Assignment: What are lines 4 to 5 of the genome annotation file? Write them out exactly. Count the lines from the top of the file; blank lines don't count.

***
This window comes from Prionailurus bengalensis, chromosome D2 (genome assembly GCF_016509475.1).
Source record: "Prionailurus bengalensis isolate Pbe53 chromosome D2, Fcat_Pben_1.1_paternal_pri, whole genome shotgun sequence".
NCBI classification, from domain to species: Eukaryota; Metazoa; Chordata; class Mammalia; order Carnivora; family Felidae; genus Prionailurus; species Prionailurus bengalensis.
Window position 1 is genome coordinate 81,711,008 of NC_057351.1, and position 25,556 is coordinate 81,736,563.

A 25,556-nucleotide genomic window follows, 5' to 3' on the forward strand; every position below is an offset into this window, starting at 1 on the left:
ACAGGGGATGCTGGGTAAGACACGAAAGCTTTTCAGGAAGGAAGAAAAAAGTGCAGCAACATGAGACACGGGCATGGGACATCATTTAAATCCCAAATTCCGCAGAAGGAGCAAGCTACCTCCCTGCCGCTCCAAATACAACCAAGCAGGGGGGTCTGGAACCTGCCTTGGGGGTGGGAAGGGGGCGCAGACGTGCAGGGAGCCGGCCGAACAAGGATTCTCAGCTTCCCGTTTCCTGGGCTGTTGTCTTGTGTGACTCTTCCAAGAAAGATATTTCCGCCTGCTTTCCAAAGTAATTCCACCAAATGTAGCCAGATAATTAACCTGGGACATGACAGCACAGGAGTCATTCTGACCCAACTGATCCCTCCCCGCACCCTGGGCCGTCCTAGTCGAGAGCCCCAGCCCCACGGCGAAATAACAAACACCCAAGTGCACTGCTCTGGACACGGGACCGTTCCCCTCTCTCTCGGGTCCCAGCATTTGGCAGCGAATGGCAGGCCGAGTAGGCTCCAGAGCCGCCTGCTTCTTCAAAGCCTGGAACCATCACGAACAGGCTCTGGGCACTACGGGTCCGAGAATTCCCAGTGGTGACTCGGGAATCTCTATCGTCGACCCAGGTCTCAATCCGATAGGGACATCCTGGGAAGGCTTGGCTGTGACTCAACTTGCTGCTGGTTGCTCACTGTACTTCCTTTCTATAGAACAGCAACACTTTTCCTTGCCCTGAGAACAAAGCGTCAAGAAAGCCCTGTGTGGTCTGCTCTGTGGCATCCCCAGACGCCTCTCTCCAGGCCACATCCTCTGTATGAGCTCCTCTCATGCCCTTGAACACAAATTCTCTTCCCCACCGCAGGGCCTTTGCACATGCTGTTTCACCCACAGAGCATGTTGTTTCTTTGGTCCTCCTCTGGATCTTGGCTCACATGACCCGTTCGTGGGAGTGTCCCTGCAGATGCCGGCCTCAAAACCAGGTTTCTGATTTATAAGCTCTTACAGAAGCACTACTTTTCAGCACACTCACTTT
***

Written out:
Window position 1 is genome coordinate 81,711,008 of NC_057351.1, and position 25,556 is coordinate 81,736,563.

A 25,556-nucleotide genomic window follows, 5' to 3' on the forward strand; every position below is an offset into this window, starting at 1 on the left: